Since it was established in 2013, the Foundation has awarded nearly $6.77 million in grants.

Veterans and homeless to get free dental services

Affordable Dentures & Implant, a Raleigh-based national network of dental practices, will partner with Brighter Way Dental Institute in Phoenix  to deliver free dental implant, oral surgery and prosthetic treatment to hundreds of U.S. military veterans and homeless citizens.

The network of affiliated dental practices expects to contribute about $3.25 million in pro bono implant and prosthetic services in 2017.

About 400 volunteers – including affiliated practice owners, dental technicians and other auxiliary staff members – will travel from throughout the U.S. to Phoenix for six three-day sessions throughout 2017.

Opera Carolina names deputy director of philanthropy

Eileen M. Pronobis, former executive director of Faxton St. Luke’s Healthcare Foundation in Utica, N.Y., has been named to the new position of deputy director of philanthropy at Opera Carolina in Charlotte.

Moody leaving Winston-Salem Symphony

The 2017–18 season will be the 13th and farewell season for Robert Moody as music  director of The Winston-Salem Symphony.

Moody will continue in his roles with both the Memphis Symphony Orchestra and Arizona Musicfest.

High Point University getting $2.5 million

High Point University has received a commitment of $1.5 million from David and Christine Cottrell, parents of a graduate of the school, to support an outdoor amphitheater, and a $1 million gift from BNC Bank to support Congdon Hall, which will house the Fred Wilson School of Pharmacy and the Congdon School of Health Sciences.

Habitat Greensboro getting $300,000

Housing Opportunities in Greensboro will donate $300,000 over the next three years to Habitat for Humanity of Greater Greensboro.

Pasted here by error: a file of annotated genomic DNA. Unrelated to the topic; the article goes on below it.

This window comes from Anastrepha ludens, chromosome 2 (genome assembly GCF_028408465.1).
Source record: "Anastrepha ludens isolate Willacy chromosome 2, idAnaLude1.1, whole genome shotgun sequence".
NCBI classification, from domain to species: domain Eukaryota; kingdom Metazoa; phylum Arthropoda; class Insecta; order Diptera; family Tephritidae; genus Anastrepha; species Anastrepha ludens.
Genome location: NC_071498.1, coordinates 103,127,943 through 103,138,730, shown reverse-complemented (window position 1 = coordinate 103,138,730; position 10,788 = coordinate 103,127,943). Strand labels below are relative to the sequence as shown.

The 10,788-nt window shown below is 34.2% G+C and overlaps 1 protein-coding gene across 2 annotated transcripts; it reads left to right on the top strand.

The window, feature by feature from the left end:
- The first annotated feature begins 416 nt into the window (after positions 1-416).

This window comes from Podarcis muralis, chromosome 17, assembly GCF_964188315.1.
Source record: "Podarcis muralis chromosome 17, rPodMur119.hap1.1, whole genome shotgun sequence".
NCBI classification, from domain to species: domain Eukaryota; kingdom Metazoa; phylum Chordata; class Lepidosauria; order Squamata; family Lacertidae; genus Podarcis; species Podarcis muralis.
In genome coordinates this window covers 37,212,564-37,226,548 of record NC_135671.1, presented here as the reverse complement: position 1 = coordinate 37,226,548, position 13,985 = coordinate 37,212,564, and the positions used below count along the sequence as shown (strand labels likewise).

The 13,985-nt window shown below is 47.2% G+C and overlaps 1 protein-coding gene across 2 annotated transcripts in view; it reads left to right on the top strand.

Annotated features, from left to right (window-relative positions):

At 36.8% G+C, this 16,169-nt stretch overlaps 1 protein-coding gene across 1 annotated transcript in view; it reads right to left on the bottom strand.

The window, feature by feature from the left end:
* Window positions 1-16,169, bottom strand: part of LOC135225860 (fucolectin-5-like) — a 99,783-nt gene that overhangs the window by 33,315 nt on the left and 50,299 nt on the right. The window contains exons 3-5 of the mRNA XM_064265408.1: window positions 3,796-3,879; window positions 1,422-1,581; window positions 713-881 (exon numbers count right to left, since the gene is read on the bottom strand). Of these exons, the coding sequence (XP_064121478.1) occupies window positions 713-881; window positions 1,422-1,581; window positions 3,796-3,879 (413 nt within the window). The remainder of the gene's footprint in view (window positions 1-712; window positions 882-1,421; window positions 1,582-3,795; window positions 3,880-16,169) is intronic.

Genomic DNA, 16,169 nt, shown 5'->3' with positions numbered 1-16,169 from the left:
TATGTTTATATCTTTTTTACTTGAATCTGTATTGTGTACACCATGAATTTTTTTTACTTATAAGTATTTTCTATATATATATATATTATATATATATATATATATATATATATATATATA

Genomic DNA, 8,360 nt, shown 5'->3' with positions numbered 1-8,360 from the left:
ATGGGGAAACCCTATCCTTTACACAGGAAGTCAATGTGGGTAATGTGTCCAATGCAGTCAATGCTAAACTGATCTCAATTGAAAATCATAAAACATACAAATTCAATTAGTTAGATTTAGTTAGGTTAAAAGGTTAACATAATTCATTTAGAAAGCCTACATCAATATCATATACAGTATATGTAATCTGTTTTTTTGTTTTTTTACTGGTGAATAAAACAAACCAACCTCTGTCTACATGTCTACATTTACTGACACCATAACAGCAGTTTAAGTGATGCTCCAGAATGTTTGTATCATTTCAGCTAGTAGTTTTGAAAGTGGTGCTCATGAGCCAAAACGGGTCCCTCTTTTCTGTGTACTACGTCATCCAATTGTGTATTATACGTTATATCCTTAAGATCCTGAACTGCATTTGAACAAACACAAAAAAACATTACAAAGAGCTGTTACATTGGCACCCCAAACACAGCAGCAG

Habitat Greensboro, which has kicked off its 30th anniversary celebration, plans in March to build a house in 30 days; in June to work with the City of Greensboro to improve older neighborhoods; in July to create a “housing hub” containing multiple housing-assistance agencies under one roof, as well as a “learning center” to help homeowners with do-it-yourself projects; and in August to host a fundraising event to raise enough money in one night to build a complete house.

At a breakfast on January 11 at N.C. A&T State University, Habitat presented its Founders Award to Bob Kelley, who helped founding Habitat Greensboro and served as its executive director.

Women Givers to host event

Women Givers of Northeast North Carolina will host its ninth annual Power of the Purse & Pretties raffle and silent auction on February 4 at Arts of the Albemarle at 516 E. Main St. in Elizabeth City from noon to 2:30 p.m. to support charitable efforts in Camden, Gates, Pasquotank and Perquimans counties.

Event to benefit Poe Center

Poe Young Professionals will host The Poe Gala on February 11 from 7 p.m. to 11 p.m. at  ArtSource at 4421-123 Six Forks Rd. in Raleigh to benefit the Alice Aycock Poe Center for Health Education.

Families Together raises $106,000

Families Together in Raleigh raised $106,000, exceeding its campaign goal by $6,000.

Nonprofit news roundup, 12.09.16

Foundation CEOs see lost opportunities for impact